there is a part of me that feels that perhaps if i just did this or that or the other then things would be different. and i wonder if we should give another go just to see...could it be different for us?

i don't think so though. i too want my children to be aware of the world out there. bilingualism is important to me and my husband. heck, we're both trilingual. i don't think it's absolutely necessary though for a child to grow up in a third culture to be a global citizen or to be multilingual.

one thing i do know is that it is absolutely essential to feel happy and comfortable in one's life and we are neither of those here. we feel isolated, picked on, singled out...

but i do wonder and second guess myself...somtimes.

Sesega said...

Last week my therapist have adviced me to try to find and keep my spiritual home in my heart... This advice written hier in web may looked too formal or too superficial but it helps me to accept certain uncomfortable things, situations, people... I am asian leaving in Europe since 6 years... Same problems...
I wish you and your kids all the best, whatever decision you meet...

Tiffany said...

ladybug-zen: thanks for your perspective. i am really sorry that you guys feel "isolated, picked on, singled out". we struggle a lot with this in our small town but we have hope that being in a more cosmopolitan area would be better. i've always thought that expats in tokyo (though i know you aren't in tokyo proper) have it easier. we certainly had a better experience in nara and that is the source of our hope. i agree that you have to be happy and comfortable and i feel i am still looking for the place where that is possible. i have to worry that maybe my fears for my children are also wrapped up in my fears for myself and my freedom.
i hope you and your boys find that place wherever you end up.

sesega: thank you for your comments. it's true, home is within us. i know that one problem that arises from my anxiety is that i don't live in the present, i don't meditate, i don't enjoy my days as i should. it is comforting to know that my family is not the only one facing these issues, so thank you for sharing. i went through a lot of these problems when i lived in japan last time but eventually i overcame them by recovering elements of myself. i suppose i need to repeat those steps and help my sons do the same. the greatest fear about the situation i have is that they will doubt themselves, their lives. again, thank you for sharing. best wishes to you and yours.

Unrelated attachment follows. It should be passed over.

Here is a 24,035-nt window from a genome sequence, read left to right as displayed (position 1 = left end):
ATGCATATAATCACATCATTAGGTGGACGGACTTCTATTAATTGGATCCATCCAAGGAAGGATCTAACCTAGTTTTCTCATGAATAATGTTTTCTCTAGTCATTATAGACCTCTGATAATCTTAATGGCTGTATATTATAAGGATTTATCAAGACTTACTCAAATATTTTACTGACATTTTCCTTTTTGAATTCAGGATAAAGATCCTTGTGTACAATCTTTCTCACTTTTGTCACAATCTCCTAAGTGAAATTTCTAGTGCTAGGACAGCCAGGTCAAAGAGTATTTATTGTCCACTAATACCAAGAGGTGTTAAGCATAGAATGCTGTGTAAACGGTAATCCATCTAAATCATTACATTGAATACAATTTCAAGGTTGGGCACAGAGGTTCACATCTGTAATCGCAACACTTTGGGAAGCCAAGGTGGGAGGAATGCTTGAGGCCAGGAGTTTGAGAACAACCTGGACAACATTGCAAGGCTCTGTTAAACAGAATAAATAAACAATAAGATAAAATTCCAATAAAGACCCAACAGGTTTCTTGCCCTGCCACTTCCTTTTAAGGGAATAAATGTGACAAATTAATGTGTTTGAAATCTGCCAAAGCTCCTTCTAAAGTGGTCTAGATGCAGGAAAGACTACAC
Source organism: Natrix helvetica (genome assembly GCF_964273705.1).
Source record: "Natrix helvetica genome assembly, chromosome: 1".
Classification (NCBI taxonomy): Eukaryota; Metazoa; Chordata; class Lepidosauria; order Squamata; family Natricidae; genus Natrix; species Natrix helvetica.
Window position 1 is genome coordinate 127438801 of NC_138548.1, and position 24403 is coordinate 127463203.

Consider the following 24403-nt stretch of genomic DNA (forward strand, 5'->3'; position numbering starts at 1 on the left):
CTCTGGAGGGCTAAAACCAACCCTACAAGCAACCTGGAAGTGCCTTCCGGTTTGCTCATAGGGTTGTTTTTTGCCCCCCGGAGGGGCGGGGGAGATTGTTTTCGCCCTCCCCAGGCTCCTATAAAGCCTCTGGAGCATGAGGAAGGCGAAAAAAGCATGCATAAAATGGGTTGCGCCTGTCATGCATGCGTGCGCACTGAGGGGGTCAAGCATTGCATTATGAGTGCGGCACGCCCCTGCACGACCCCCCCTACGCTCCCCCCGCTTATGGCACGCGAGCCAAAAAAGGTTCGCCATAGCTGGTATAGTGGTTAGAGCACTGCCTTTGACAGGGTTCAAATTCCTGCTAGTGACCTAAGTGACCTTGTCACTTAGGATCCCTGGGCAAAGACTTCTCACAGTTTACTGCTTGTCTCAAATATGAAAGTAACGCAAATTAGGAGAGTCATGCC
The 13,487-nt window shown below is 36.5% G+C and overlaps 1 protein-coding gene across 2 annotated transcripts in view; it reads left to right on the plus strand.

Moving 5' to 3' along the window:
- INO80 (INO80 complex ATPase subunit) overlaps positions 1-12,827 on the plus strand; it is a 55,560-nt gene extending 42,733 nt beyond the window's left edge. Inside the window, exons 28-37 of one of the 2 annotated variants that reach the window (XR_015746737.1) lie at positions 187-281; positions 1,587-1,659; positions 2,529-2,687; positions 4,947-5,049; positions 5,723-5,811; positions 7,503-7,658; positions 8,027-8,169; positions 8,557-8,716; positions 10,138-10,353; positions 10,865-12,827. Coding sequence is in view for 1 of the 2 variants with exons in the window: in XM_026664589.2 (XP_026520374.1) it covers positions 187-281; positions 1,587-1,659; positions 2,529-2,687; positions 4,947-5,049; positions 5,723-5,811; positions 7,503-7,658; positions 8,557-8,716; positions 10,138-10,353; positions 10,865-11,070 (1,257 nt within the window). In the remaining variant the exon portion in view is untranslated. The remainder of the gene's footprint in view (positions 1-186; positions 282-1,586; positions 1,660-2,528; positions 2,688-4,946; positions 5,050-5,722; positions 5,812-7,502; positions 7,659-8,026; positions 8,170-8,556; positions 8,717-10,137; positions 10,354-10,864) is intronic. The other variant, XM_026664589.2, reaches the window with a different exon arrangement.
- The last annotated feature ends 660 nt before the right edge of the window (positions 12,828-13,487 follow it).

take care.

jan in nagasaki said...

i have lots and lots to say on the matter. too much to go into but i will think on it and come back.

i found your wording and overall comments on the situation very well written... not judgemental or whiney or bitchy... as these topics sometimes difference ,(between my situation and yours) my marriage to a japanese man, i am not always considering whether I should stay or go..rather that i am here and must live with the consequences...

momo said...

I too struggle with this issue from time to time. One of the reason we did not want little O to go to school there was we were sort of sure that he would get picked up or bullied. because he is so different from others. Not just the way he looks but being vegan, having his own opinion etc.
Having said that, it is kind of the same here.
Being half Japanese and vegan but at least everyone is unique here. All races are mixed up and everyone has different back ground. Nobody is gaijin. Well here in Brisbane. It is probably different story in country side.

I hope you will find the best way, Tiffany.